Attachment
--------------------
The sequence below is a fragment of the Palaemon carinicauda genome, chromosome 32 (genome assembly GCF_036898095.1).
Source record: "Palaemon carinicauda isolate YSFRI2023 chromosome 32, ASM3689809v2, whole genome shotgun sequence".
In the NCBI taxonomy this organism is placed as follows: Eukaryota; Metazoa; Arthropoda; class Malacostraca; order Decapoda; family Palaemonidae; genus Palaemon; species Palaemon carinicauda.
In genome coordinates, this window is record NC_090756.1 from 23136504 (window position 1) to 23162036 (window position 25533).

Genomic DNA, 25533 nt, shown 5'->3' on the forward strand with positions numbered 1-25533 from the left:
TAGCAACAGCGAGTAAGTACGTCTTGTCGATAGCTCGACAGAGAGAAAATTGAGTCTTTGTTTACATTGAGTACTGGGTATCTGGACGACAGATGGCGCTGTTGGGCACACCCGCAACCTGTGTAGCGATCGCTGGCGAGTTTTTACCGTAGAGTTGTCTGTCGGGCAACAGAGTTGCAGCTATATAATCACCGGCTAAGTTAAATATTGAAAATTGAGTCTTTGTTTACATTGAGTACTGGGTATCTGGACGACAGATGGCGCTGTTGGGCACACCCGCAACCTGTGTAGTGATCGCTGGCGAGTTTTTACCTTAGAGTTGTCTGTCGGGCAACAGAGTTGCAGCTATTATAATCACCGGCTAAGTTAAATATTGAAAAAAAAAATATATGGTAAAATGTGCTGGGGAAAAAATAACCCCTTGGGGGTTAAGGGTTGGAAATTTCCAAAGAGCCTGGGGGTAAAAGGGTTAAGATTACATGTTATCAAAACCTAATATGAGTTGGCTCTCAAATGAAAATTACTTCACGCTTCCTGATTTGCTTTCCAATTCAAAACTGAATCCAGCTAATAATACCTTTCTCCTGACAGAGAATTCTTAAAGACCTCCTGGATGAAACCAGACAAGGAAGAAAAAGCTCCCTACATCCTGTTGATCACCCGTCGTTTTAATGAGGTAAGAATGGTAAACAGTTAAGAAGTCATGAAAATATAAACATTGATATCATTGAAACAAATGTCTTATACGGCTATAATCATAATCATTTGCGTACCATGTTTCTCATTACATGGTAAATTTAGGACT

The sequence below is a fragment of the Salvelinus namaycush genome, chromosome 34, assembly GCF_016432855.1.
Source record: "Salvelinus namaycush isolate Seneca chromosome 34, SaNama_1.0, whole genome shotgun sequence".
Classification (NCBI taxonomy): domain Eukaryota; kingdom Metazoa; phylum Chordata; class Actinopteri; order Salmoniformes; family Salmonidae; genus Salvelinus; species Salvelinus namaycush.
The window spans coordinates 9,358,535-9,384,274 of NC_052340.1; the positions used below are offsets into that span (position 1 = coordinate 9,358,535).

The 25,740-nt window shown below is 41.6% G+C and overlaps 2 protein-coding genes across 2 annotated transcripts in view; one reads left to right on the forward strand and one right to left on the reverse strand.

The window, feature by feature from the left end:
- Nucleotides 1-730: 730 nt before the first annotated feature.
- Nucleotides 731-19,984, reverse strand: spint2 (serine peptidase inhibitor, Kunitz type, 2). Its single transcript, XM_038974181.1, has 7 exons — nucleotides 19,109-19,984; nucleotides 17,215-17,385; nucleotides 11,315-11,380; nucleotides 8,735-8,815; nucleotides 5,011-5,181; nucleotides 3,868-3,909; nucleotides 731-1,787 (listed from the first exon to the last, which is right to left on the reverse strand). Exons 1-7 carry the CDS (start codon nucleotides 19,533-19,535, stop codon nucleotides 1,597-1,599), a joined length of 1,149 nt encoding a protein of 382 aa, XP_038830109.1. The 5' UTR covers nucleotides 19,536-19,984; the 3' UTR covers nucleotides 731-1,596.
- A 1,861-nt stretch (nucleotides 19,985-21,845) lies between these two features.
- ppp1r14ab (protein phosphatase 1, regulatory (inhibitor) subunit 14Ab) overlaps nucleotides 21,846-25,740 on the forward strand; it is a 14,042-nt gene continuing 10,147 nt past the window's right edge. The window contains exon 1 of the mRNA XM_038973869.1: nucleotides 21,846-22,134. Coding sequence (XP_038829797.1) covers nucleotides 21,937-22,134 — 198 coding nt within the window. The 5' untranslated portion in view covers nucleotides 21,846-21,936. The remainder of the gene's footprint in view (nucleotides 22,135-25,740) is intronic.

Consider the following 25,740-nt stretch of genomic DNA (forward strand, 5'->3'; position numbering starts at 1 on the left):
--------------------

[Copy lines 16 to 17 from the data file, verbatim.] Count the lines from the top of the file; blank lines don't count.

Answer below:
- ppp1r14ab (protein phosphatase 1, regulatory (inhibitor) subunit 14Ab) overlaps nucleotides 21,846-25,740 on the forward strand; it is a 14,042-nt gene continuing 10,147 nt past the window's right edge. The window contains exon 1 of the mRNA XM_038973869.1: nucleotides 21,846-22,134. Coding sequence (XP_038829797.1) covers nucleotides 21,937-22,134 — 198 coding nt within the window. The 5' untranslated portion in view covers nucleotides 21,846-21,936. The remainder of the gene's footprint in view (nucleotides 22,135-25,740) is intronic.

Consider the following 25,740-nt stretch of genomic DNA (forward strand, 5'->3'; position numbering starts at 1 on the left):